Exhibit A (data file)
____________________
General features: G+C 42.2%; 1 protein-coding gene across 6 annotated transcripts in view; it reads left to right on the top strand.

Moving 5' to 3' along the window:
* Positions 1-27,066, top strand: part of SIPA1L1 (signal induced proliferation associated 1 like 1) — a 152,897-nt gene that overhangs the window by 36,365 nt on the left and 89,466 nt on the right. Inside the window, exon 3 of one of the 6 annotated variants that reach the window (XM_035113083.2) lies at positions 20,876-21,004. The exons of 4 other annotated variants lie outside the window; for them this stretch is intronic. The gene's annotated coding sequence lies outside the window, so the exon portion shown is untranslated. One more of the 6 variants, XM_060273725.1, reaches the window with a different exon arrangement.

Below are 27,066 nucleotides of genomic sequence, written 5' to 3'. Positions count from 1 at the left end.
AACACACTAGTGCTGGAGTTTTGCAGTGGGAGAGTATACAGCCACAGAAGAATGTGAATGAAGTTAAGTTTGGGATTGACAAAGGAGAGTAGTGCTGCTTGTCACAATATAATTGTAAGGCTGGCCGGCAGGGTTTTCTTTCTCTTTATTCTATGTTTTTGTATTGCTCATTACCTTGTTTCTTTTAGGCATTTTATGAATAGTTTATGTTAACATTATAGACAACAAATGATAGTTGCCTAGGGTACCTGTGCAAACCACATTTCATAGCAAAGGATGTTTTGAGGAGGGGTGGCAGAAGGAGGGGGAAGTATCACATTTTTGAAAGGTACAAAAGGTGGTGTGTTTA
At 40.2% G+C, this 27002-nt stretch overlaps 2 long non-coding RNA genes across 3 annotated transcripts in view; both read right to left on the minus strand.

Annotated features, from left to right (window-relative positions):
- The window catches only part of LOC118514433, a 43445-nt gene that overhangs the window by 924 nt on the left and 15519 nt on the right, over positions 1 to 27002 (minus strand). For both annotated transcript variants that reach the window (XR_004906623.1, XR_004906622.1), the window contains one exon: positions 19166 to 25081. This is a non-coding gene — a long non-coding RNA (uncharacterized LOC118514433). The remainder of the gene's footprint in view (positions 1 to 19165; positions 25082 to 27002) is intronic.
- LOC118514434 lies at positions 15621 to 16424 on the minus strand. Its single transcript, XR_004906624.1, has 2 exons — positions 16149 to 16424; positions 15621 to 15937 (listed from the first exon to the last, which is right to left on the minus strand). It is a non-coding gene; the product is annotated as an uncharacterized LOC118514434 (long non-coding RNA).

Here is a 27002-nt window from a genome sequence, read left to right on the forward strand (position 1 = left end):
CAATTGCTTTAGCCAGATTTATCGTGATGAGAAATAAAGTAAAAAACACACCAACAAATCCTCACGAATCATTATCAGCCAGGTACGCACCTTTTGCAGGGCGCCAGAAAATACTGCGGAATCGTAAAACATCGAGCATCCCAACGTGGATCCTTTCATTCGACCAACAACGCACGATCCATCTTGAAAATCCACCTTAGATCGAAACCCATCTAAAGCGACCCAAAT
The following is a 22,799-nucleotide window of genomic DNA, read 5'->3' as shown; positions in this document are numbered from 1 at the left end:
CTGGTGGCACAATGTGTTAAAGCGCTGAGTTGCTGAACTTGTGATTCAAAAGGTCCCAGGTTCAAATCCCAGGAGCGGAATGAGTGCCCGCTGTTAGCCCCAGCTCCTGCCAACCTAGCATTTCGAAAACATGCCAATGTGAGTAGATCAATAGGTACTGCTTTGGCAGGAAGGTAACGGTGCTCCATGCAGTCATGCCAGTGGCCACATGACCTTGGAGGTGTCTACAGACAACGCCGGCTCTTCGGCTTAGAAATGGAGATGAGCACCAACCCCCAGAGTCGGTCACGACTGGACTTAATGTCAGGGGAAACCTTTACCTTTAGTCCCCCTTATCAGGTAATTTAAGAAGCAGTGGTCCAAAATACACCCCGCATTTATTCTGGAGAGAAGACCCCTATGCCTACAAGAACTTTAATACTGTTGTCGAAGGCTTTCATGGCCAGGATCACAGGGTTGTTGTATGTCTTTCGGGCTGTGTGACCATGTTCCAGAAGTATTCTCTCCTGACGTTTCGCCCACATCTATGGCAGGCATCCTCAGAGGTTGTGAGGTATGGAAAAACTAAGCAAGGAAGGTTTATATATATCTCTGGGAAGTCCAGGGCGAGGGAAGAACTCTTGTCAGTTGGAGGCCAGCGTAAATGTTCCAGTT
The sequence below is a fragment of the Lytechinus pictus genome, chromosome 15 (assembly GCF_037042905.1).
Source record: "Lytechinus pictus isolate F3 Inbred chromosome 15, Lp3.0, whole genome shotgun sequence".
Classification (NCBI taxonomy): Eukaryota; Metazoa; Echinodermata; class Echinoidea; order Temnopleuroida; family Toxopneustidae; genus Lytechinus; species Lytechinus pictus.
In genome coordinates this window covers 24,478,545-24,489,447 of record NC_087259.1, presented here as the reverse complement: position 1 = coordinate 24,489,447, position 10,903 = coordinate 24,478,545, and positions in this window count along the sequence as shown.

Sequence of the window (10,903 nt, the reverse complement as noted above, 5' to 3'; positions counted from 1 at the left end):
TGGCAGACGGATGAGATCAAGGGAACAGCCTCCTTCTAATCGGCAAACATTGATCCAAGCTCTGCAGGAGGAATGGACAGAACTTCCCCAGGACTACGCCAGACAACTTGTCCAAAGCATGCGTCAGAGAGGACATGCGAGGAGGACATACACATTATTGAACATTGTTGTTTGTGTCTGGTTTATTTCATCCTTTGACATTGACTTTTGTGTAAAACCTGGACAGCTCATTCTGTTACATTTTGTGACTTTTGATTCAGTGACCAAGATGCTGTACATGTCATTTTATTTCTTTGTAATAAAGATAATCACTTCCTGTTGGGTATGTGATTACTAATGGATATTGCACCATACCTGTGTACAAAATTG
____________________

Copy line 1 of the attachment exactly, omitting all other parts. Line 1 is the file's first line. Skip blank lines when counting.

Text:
General features: G+C 42.2%; 1 protein-coding gene across 6 annotated transcripts in view; it reads left to right on the top strand.